Follow Techotopia on Twitter

On-line Guides
All Guides
eBook Store
iOS / Android
Linux for Beginners
Office Productivity
Linux Installation
Linux Security
Linux Utilities
Linux Virtualization
Linux Kernel
System/Network Admin
Scripting Languages
Development Tools
Web Development
GUI Toolkits/Desktop
Mail Systems
Eclipse Documentation

How To Guides
General System Admin
Linux Security
Linux Filesystems
Web Servers
Graphics & Desktop
PC Hardware
Problem Solutions
Privacy Policy




Back: Standard library headers
Forward: Compiler Quirks
FastBack: Exceptions
Up: Changeable C++
FastForward: Compiler Quirks
Top: Autoconf, Automake, and Libtool
Contents: Table of Contents
Index: Index
About: About this document

16.2.13 Standard Template Library

The Standard Template Library (STL) is a library of containers, iterators and algorithms. I tend to think of the STL in terms of the container classes it provides, with algorithms and iterators necessary to make these containers useful. By segregating these roles, the STL becomes a powerful library--containers can store any kind of data and algorithms can use iterators to traverse the containers.

There are about half a dozen STL implementations. Since the STL relies so heavily on templates, these implementations tend to inline all of their method definitions. Thus, there are no precompiled STL libraries, and as an added bonus, you're guaranteed to get the source code to your STL implementation. Hewlett-Packard and SGI produce freely redistributable STL implementations.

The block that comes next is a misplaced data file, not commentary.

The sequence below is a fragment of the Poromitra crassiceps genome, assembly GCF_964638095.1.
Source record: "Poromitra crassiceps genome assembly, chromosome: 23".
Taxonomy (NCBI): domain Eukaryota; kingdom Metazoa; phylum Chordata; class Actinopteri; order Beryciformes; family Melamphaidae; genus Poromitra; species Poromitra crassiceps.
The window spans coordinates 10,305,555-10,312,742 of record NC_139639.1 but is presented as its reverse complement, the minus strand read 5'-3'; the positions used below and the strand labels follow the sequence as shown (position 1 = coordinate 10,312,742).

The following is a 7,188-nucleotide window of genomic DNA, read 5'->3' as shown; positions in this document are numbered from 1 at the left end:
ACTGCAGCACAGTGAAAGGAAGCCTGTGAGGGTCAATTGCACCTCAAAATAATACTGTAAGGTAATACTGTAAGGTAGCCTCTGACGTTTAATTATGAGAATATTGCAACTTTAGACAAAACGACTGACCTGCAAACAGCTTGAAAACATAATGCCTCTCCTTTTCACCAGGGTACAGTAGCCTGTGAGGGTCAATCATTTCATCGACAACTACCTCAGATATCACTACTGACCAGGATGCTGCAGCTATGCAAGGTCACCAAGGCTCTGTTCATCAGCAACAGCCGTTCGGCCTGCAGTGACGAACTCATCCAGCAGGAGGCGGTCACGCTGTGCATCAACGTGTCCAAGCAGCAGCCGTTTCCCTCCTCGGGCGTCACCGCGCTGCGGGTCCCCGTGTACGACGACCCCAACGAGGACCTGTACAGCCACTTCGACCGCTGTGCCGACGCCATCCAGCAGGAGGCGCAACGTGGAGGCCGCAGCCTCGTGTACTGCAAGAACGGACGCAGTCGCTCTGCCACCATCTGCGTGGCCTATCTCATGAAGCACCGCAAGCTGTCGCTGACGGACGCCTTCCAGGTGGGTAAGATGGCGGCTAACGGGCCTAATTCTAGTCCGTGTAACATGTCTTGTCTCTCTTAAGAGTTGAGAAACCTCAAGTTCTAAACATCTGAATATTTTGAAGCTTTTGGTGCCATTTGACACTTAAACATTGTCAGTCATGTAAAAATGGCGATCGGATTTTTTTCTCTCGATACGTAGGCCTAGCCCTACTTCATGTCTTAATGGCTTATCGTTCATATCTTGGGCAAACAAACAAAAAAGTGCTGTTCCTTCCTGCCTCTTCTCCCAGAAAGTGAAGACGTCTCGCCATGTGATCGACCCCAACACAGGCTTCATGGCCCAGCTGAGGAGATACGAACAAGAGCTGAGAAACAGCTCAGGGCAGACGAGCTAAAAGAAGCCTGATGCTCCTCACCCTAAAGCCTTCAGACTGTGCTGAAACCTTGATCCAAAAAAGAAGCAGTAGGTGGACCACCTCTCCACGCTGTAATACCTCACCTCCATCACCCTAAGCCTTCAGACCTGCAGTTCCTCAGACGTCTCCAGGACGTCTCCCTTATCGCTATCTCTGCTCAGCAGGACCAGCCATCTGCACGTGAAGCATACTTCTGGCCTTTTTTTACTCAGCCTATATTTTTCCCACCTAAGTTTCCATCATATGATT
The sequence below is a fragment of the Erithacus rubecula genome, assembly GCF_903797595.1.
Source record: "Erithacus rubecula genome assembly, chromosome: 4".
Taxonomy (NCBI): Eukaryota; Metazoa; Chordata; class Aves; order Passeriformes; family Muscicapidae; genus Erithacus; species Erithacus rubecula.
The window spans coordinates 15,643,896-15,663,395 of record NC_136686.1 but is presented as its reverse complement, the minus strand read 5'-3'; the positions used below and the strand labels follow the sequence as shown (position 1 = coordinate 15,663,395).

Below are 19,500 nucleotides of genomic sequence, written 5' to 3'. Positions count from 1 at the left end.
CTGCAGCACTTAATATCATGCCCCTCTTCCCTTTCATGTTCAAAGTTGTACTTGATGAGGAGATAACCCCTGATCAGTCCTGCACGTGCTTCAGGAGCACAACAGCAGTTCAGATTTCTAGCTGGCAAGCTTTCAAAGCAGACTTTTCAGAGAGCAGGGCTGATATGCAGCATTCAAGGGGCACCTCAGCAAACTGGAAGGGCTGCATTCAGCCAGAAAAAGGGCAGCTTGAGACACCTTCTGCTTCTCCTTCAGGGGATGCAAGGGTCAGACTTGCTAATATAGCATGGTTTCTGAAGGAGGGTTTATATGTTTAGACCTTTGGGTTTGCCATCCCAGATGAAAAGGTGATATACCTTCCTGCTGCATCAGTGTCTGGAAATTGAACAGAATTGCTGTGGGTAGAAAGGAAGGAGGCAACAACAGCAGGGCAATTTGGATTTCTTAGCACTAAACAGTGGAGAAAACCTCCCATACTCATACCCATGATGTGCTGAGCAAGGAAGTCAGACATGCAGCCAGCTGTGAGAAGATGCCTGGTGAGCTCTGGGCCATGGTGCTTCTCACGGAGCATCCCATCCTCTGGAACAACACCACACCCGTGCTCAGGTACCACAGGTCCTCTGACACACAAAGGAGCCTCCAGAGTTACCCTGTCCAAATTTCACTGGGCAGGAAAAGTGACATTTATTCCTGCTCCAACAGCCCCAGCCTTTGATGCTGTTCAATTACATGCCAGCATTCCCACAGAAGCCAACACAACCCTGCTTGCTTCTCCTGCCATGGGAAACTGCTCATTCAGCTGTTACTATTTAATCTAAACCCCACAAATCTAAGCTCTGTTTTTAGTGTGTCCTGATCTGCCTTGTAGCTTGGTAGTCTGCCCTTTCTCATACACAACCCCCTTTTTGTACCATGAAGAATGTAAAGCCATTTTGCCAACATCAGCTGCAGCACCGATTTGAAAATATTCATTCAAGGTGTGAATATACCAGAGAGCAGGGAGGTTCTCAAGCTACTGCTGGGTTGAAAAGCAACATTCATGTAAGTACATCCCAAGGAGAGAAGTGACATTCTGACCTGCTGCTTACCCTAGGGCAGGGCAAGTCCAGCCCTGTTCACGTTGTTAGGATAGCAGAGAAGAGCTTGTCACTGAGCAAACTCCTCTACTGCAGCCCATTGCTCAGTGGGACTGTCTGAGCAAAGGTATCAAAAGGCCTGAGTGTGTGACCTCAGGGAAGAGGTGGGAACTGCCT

It is widely known that the STL can be implemented with complex C++ constructs and is a certain workout for any C++ compiler. The best policy for choosing an STL is to use a modern compiler such as GCC 2.95 or to use the STL that your vendor may have provided as part of their compiler.

Unfortunately, using the STL is pretty much an `all or nothing' proposition. If it is not available on a particular system, there are no viable alternatives. There is a macro in the Autoconf macro archive (see section 23.5.1 Autoconf macro archive) that can test for a working STL.

This document was generated by Gary V. Vaughan on February, 8 2006 using texi2html

  Published under the terms of the Open Publication License Design by Interspire